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Press Release

Worcester Man Charged with Marriage Fraud

For Immediate Release
U.S. Attorney's Office, District of Massachusetts
Defendant married six women from Sub-Saharan Africa to gain the women legal status in U.S.

BOSTON – A Worcester man was arrested yesterday in connection with entering into six fraudulent marriages in order to evade immigration laws. 


Peter Hicks, 57, was charged in federal court with one count of marriage fraud. Hicks was released following an initial appearance in federal court in Worcester yesterday. 


According to the criminal complaint unsealed yesterday, in 2014 federal law enforcement agents uncovered evidence that Hicks married six foreign national women from Sub-Saharan Africa between 2003 and 2013. Hicks allegedly filed for immigration benefits for four of his six wives. 


During a routine interview as part of his application for benefits for a non-citizen spouse, Hicks admitted to marrying three of the women solely to obtain immigration benefits for them. During a second interview with immigration officials, Hicks admitted that he was paid to recruit people for fraudulent marriages. During an interview with federal agents on Jan. 8, 2015, Hicks admitted that he was involved in marriage fraud for approximately 13 years, and that he received payments to marry undocumented African women and to find willing United States citizens to marry illegal aliens for the purpose of allowing the women to establish legal status in the United States. 


It is further alleged that on at least one occasion, Hicks was still married to one spouse at the time of his marriage to another spouse. Hicks also fraudulently claimed on an immigration form submitted on behalf of one of his spouses, that he had only one former spouse and that he had only petitioned for immigration benefits for the one former spouse, when, in fact, Hicks had actually been married five times and submitted requests for immigration benefits for a number of his former spouses.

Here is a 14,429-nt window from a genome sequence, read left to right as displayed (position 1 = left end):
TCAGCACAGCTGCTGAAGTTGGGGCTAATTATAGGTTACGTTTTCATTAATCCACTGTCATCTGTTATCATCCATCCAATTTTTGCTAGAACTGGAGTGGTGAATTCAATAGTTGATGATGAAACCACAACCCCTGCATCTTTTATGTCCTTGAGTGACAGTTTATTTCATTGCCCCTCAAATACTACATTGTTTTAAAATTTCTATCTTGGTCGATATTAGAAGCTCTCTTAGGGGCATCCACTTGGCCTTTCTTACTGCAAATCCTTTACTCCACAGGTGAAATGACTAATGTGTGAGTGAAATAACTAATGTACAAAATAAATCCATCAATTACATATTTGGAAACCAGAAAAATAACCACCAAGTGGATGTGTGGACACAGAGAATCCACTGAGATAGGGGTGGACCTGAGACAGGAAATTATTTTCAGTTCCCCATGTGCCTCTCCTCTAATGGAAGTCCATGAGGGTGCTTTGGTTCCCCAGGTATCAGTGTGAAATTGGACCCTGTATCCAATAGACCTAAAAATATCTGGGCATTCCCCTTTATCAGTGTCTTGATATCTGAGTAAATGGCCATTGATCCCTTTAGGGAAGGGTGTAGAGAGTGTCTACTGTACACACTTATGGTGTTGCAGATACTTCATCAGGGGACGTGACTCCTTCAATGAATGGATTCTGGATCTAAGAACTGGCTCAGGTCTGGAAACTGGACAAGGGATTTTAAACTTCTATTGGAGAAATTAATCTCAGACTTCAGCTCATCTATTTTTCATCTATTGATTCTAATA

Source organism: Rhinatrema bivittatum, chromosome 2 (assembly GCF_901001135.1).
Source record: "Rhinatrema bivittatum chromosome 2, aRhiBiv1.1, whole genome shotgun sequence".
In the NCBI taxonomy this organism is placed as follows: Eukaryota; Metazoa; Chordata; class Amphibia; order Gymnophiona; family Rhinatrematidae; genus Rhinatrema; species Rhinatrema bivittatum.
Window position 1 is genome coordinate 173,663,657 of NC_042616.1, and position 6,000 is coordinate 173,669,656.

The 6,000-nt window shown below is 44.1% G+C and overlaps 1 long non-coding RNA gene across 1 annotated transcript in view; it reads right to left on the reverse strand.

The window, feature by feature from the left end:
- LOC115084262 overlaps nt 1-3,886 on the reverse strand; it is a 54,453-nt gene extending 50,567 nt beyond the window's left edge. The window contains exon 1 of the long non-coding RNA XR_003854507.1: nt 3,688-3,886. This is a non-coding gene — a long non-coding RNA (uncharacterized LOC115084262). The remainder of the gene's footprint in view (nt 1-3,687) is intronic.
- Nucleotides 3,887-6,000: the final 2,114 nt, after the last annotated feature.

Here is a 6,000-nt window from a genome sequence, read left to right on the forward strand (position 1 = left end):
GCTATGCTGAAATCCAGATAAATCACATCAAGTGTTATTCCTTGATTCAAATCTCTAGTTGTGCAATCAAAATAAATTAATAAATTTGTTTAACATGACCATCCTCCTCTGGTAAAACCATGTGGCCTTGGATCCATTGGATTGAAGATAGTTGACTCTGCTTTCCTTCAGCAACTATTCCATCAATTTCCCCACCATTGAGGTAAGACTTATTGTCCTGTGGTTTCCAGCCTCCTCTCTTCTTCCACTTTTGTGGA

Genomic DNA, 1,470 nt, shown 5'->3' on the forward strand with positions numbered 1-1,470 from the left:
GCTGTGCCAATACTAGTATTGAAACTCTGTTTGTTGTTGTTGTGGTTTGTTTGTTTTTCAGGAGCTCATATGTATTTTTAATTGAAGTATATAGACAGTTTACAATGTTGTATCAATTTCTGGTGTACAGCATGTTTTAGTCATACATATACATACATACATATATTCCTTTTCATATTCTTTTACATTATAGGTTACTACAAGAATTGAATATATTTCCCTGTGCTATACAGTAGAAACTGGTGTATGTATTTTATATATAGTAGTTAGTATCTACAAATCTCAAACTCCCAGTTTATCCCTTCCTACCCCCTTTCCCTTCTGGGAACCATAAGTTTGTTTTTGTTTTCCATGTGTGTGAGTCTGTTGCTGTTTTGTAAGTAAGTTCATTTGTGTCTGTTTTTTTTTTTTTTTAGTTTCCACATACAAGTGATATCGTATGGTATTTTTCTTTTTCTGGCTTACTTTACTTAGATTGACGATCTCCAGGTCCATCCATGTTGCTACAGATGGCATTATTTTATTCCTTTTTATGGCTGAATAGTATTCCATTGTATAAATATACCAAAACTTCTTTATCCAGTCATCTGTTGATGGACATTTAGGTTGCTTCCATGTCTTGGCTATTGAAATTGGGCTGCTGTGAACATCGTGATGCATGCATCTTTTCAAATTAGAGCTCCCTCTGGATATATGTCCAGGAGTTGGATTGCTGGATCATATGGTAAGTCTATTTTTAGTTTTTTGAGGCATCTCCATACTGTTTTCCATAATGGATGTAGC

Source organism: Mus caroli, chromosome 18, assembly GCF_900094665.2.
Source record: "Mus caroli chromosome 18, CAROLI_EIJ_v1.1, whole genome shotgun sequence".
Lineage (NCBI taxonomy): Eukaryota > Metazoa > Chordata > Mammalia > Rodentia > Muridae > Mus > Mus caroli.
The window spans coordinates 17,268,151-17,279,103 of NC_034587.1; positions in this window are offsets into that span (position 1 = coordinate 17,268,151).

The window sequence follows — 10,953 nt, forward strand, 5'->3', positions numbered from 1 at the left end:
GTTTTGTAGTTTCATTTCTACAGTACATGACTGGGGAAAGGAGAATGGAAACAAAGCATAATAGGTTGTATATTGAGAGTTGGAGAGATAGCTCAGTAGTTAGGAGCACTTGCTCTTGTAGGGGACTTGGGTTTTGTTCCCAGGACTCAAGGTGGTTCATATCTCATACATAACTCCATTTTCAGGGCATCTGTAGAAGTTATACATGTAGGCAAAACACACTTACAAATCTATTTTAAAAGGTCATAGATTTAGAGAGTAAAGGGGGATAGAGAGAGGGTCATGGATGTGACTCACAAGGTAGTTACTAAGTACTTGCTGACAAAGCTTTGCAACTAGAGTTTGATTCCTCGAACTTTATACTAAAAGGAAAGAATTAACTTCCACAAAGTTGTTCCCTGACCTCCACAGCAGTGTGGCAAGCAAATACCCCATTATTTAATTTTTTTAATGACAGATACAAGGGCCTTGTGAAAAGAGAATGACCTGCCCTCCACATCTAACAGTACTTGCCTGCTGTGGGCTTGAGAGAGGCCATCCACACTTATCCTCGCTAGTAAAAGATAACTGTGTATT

The charge of marriage fraud provides for sentence of no greater than five years in prison, three years of supervised release and a fine of up to $250,000. Sentences are imposed by a federal district court judge based on the U.S. Sentencing Guidelines and other statutory factors.


United States Attorney Andrew E. Lelling; Michael Shea, Acting Special Agent in Charge of Homeland Security Investigations in Boston; and Denis C. Riordan, District Director, U.S. Citizenship and Immigration Services, District 1, made the announcement. Assistant U.S. Attorney David G. Tobin of Lelling’s Major Crimes Unit is prosecuting the case.


The details contained in the charging documents are allegations. The defendant is presumed innocent unless and until proven guilty beyond a reasonable doubt in a court of law.


Updated January 30, 2018